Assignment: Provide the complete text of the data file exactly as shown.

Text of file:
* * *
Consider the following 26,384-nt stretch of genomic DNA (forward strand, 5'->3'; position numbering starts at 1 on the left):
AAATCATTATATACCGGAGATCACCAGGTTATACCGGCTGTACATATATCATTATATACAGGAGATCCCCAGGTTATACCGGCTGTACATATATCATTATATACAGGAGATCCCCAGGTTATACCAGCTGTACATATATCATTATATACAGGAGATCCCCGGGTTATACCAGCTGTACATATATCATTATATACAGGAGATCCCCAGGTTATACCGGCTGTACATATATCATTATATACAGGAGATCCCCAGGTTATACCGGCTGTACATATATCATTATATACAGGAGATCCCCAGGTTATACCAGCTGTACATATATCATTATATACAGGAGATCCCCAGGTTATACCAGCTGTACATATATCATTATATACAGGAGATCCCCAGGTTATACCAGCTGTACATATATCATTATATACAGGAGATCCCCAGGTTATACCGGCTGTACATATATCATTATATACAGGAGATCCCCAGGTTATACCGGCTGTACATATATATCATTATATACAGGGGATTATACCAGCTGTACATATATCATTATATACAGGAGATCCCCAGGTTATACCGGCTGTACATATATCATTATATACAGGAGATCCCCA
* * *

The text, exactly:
Consider the following 26,384-nt stretch of genomic DNA (forward strand, 5'->3'; position numbering starts at 1 on the left):
AAATCATTATATACCGGAGATCACCAGGTTATACCGGCTGTACATATATCATTATATACAGGAGATCCCCAGGTTATACCGGCTGTACATATATCATTATATACAGGAGATCCCCAGGTTATACCAGCTGTACATATATCATTATATACAGGAGATCCCCGGGTTATACCAGCTGTACATATATCATTATATACAGGAGATCCCCAGGTTATACCGGCTGTACATATATCATTATATACAGGAGATCCCCAGGTTATACCGGCTGTACATATATCATTATATACAGGAGATCCCCAGGTTATACCAGCTGTACATATATCATTATATACAGGAGATCCCCAGGTTATACCAGCTGTACATATATCATTATATACAGGAGATCCCCAGGTTATACCAGCTGTACATATATCATTATATACAGGAGATCCCCAGGTTATACCGGCTGTACATATATCATTATATACAGGAGATCCCCAGGTTATACCGGCTGTACATATATATCATTATATACAGGGGATTATACCAGCTGTACATATATCATTATATACAGGAGATCCCCAGGTTATACCGGCTGTACATATATCATTATATACAGGAGATCCCCA